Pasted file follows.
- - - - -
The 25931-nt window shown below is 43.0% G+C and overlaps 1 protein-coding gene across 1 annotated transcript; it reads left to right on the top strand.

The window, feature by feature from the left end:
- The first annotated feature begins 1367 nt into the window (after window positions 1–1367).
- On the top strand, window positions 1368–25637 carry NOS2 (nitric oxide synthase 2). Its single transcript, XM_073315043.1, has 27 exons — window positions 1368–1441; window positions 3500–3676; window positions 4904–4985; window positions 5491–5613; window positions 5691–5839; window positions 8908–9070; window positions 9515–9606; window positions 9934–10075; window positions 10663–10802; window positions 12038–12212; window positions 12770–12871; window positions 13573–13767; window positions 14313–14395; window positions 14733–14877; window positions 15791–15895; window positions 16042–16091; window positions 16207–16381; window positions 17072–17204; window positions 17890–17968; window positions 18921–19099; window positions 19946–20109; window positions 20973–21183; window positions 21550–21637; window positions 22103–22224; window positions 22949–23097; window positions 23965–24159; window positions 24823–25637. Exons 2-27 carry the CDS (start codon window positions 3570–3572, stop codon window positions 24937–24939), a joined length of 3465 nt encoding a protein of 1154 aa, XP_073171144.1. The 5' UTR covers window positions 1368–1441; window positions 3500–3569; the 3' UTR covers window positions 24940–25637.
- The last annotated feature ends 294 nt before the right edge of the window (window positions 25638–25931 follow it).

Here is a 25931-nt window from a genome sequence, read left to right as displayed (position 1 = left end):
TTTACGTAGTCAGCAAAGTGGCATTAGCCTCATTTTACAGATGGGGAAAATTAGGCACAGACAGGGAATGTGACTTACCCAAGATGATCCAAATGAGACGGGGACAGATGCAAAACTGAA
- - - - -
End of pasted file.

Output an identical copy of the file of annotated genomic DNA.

The 25931-nt window shown below is 43.0% G+C and overlaps 1 protein-coding gene across 1 annotated transcript; it reads left to right on the top strand.

The window, feature by feature from the left end:
- The first annotated feature begins 1367 nt into the window (after window positions 1–1367).
- On the top strand, window positions 1368–25637 carry NOS2 (nitric oxide synthase 2). Its single transcript, XM_073315043.1, has 27 exons — window positions 1368–1441; window positions 3500–3676; window positions 4904–4985; window positions 5491–5613; window positions 5691–5839; window positions 8908–9070; window positions 9515–9606; window positions 9934–10075; window positions 10663–10802; window positions 12038–12212; window positions 12770–12871; window positions 13573–13767; window positions 14313–14395; window positions 14733–14877; window positions 15791–15895; window positions 16042–16091; window positions 16207–16381; window positions 17072–17204; window positions 17890–17968; window positions 18921–19099; window positions 19946–20109; window positions 20973–21183; window positions 21550–21637; window positions 22103–22224; window positions 22949–23097; window positions 23965–24159; window positions 24823–25637. Exons 2-27 carry the CDS (start codon window positions 3570–3572, stop codon window positions 24937–24939), a joined length of 3465 nt encoding a protein of 1154 aa, XP_073171144.1. The 5' UTR covers window positions 1368–1441; window positions 3500–3569; the 3' UTR covers window positions 24940–25637.
- The last annotated feature ends 294 nt before the right edge of the window (window positions 25638–25931 follow it).

Here is a 25931-nt window from a genome sequence, read left to right as displayed (position 1 = left end):
TTTACGTAGTCAGCAAAGTGGCATTAGCCTCATTTTACAGATGGGGAAAATTAGGCACAGACAGGGAATGTGACTTACCCAAGATGATCCAAATGAGACGGGGACAGATGCAAAACTGAA